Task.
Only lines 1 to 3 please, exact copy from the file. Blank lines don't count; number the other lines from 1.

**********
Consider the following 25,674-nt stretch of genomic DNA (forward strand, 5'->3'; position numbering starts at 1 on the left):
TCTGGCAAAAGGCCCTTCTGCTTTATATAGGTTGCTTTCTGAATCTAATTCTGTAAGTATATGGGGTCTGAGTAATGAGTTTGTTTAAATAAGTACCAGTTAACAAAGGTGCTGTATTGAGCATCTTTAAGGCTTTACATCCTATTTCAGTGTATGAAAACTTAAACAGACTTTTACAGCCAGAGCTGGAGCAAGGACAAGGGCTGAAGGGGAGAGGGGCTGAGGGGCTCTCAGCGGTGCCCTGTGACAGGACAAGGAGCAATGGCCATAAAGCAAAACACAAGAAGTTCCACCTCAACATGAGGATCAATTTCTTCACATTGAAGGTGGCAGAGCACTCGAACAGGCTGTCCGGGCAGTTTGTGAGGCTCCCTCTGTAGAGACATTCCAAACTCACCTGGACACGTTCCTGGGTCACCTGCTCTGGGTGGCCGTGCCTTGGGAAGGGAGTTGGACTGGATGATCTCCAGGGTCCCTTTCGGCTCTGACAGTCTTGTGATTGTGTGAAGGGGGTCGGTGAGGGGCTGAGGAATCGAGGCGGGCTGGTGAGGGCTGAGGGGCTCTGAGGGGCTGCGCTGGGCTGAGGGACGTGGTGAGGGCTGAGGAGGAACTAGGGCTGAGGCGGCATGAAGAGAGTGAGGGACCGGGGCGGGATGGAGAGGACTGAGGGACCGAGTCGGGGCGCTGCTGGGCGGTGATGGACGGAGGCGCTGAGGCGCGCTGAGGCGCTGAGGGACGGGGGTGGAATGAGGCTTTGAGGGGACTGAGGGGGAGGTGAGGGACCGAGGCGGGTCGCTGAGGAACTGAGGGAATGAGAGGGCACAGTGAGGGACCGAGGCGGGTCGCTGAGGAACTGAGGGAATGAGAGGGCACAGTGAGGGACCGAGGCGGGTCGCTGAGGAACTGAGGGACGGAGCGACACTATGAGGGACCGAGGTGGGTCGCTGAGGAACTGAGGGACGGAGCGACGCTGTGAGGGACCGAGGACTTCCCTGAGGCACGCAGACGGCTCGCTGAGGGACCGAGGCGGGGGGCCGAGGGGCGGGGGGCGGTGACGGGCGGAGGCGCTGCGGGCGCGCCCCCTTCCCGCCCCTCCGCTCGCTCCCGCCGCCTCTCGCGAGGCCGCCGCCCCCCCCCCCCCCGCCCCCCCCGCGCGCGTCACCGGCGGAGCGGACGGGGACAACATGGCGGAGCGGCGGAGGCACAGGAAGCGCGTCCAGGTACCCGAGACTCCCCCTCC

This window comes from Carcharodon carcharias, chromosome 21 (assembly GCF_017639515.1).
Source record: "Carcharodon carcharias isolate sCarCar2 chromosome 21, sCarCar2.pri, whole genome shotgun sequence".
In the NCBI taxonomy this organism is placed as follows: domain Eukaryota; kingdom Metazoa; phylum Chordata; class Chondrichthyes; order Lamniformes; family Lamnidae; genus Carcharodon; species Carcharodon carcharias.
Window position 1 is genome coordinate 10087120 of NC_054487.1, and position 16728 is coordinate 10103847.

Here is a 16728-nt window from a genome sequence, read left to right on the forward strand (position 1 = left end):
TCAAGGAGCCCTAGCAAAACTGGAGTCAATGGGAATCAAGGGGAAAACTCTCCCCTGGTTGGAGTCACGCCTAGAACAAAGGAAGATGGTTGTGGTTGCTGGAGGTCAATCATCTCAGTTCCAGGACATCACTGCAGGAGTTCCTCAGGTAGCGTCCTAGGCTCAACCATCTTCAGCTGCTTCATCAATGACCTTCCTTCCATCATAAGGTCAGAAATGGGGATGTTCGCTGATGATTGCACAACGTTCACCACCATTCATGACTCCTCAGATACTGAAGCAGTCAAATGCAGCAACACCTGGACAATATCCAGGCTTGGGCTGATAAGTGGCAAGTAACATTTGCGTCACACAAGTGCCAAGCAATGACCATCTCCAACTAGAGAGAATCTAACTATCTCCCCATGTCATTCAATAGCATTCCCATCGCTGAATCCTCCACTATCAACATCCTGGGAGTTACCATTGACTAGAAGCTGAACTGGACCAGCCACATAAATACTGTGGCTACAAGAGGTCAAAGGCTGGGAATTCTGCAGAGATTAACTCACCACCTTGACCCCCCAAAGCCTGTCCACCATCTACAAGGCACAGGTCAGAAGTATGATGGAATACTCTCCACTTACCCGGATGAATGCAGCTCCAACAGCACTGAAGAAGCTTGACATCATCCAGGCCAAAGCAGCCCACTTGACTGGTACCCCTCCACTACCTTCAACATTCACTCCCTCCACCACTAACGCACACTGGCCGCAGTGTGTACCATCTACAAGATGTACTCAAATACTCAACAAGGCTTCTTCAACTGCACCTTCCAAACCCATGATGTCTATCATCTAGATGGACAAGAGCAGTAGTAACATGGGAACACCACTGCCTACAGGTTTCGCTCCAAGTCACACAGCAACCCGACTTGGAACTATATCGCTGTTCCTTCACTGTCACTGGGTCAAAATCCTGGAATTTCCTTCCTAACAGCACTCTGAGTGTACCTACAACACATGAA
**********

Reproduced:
Consider the following 25,674-nt stretch of genomic DNA (forward strand, 5'->3'; position numbering starts at 1 on the left):
TCTGGCAAAAGGCCCTTCTGCTTTATATAGGTTGCTTTCTGAATCTAATTCTGTAAGTATATGGGGTCTGAGTAATGAGTTTGTTTAAATAAGTACCAGTTAACAAAGGTGCTGTATTGAGCATCTTTAAGGCTTTACATCCTATTTCAGTGTATGAAAACTTAAACAGACTTTTACAGCCAGAGCTGGAGCAAGGACAAGGGCTGAAGGGGAGAGGGGCTGAGGGGCTCTCAGCGGTGCCCTGTGACAGGACAAGGAGCAATGGCCATAAAGCAAAACACAAGAAGTTCCACCTCAACATGAGGATCAATTTCTTCACATTGAAGGTGGCAGAGCACTCGAACAGGCTGTCCGGGCAGTTTGTGAGGCTCCCTCTGTAGAGACATTCCAAACTCACCTGGACACGTTCCTGGGTCACCTGCTCTGGGTGGCCGTGCCTTGGGAAGGGAGTTGGACTGGATGATCTCCAGGGTCCCTTTCGGCTCTGACAGTCTTGTGATTGTGTGAAGGGGGTCGGTGAGGGGCTGAGGAATCGAGGCGGGCTGGTGAGGGCTGAGGGGCTCTGAGGGGCTGCGCTGGGCTGAGGGACGTGGTGAGGGCTGAGGAGGAACTAGGGCTGAGGCGGCATGAAGAGAGTGAGGGACCGGGGCGGGATGGAGAGGACTGAGGGACCGAGTCGGGGCGCTGCTGGGCGGTGATGGACGGAGGCGCTGAGGCGCGCTGAGGCGCTGAGGGACGGGGGTGGAATGAGGCTTTGAGGGGACTGAGGGGGAGGTGAGGGACCGAGGCGGGTCGCTGAGGAACTGAGGGAATGAGAGGGCACAGTGAGGGACCGAGGCGGGTCGCTGAGGAACTGAGGGAATGAGAGGGCACAGTGAGGGACCGAGGCGGGTCGCTGAGGAACTGAGGGACGGAGCGACACTATGAGGGACCGAGGTGGGTCGCTGAGGAACTGAGGGACGGAGCGACGCTGTGAGGGACCGAGGACTTCCCTGAGGCACGCAGACGGCTCGCTGAGGGACCGAGGCGGGGGGCCGAGGGGCGGGGGGCGGTGACGGGCGGAGGCGCTGCGGGCGCGCCCCCTTCCCGCCCCTCCGCTCGCTCCCGCCGCCTCTCGCGAGGCCGCCGCCCCCCCCCCCCCCGCCCCCCCCGCGCGCGTCACCGGCGGAGCGGACGGGGACAACATGGCGGAGCGGCGGAGGCACAGGAAGCGCGTCCAGGTACCCGAGACTCCCCCTCC

This window comes from Carcharodon carcharias, chromosome 21 (assembly GCF_017639515.1).